To Kill a Mockingbird
To Kill a Mockingbird
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Harper Lee

To Kill a Mockingbird Themes: Prejudice, Racism, Justice and Courage


To Kill a Mockingbird Themes

Since its publication in 1960, To Kill a Mockingbird by Harper Lee has sold over 30 million copies. Although set in the 1930s in the fictional American town of Maycomb, the central themes and issues of To Kill a Mockingbird are just as relevant to society today. So prevalent are the issues of To Kill a Mockingbird that it was recently cited by the American Library of Congress as being second only to the Bible as the book that had made a difference in people’s lives.

To Kill a Mockingbird Themes
Atticus and Scout in the film adaptation of
To Kill a Mockingbird

Main Characters of To Kill a Mockingbird

To Kill a Mockingbird is narrated from the viewpoint of Scout, a young girl of about six years old who is the daughter of another central character, Atticus Finch. Atticus is the voice of justice and rationalism speaking out in a town full of highly emotional and ignorantly prejudiced people. A lawyer, the courage and integrity of Atticus never wavers throughout To Kill a Mockingbird as we are shown one of the few figures who truly holds justice and moral beliefs above the prejudices of society.

The Mockingbird Theme in To Kill a Mockingbird

The main themes of To Kill a Mockingbird are illustrated through two major subplots running parallel throughout the novel. One of the major themes in the novel is the mockingbird motif. Atticus feels that it is wrong to kill a mockingbird because all they do is sing beautiful songs and never harm anyone. This theme is illustrated through the trial of Tom Robinson.

A black man, Tom Robinson is accused of raping Mayella Ewell, a white woman. In this subplot, the racially prejudice nature of Maycomb is clearly portrayed through such instances as the fact that Atticus is accused by the town of being a "nigger lover" for defending Tom’s case and also through the lynch mob scene outside the jail. It is in the Tom Robinson trial that the greatest example of injustice because of prejudice is seen. Although Atticus actually manages to prove the innocence of Tom Robinson, the white jury still refuses to declare the innocence of a black man over a white resulting in the most blatant testimony to the fact that the town of Maycomb held racial discrimination above justice. Through its decision the town essentially kills a mockingbird. Tom Robinson was a man who did no harm to others but instead actually helped others out of kindness - a mockingbird who becomes victim to a racist society.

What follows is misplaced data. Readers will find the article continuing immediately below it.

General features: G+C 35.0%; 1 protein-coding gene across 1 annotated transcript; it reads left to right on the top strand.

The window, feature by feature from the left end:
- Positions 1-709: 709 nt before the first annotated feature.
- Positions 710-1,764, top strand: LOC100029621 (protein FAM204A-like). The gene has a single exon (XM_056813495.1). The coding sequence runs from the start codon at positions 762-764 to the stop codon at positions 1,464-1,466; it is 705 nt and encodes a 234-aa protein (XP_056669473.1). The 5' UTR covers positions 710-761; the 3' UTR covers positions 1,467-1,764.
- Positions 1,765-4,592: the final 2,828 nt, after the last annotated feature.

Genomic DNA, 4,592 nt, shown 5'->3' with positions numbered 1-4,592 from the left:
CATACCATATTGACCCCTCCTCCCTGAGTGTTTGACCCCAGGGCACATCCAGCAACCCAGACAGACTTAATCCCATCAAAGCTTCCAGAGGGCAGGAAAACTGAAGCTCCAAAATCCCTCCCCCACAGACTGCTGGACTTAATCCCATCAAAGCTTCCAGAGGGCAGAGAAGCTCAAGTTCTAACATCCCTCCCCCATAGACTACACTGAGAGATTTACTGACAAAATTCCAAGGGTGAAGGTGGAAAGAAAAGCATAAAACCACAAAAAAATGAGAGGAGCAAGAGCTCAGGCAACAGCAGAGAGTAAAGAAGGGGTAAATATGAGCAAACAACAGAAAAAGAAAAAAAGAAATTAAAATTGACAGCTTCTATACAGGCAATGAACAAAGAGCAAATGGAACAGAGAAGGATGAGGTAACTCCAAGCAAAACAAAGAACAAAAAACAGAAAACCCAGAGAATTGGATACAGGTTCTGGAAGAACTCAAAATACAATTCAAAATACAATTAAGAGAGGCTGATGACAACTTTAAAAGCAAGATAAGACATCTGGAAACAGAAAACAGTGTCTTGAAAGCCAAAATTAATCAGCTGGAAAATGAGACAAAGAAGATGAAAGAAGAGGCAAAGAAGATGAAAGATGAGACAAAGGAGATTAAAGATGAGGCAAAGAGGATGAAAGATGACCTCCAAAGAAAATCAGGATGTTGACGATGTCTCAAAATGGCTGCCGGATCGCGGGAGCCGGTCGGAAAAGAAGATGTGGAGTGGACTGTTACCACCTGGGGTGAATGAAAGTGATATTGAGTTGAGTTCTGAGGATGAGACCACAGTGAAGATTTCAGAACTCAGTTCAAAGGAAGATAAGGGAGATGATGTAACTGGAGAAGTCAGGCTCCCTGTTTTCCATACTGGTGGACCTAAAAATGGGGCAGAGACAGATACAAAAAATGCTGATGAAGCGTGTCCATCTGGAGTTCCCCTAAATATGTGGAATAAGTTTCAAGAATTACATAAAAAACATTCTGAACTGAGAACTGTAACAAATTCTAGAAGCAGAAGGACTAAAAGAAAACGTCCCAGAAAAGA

The Theme of Another Man's Shoes in To Kill a Mockingbird

The second motif again concerns the nature of prejudice and is illustrated through the subplot of Boo Radley. Atticus tells his children that we never really know a man until we stand in his shoes and walk around in them. This theme is represented through Boo Radley, a man surrounded by mystery and rumours and hence prejudices. It is this prejudice that initially consumes Scout at the beginning of To Kill a Mockingbird as she imagines Boo to be some kind of monster. However, Boo’s kindness towards the children ultimately prevails and he even ends up saving their lives towards the end of the novel. In the end Scout even comes to accept Boo as a friend despite her original prejudice. This goes to show that we have no right to judge others since we cannot fully understand their viewpoint.

Conclusion

To Kill a Mockingbird is narrated entirely through the eyes of Scout who is initially a typically prejudiced Maycomb child who is quick to turn to fighting and force as a solution to conflicts. However, through such scenes as the lynch mob outside the jail where Scout disperses the entire mob simply by talking to them rather than by force and also through the Boo Radley subplot we see her mature and progress to become a rational and wiser character. This progression is essentially brought about by Atticus and shows that views and beliefs are ultimately passed on from parents and so through the right upbringing and teaching, children can overcome the prejudices held by society. And if a child such as Scout living in a 1930s society can learn to overcome such deeply held prejudices and come to understand the individual worth of a person then surely people living in today's society can too.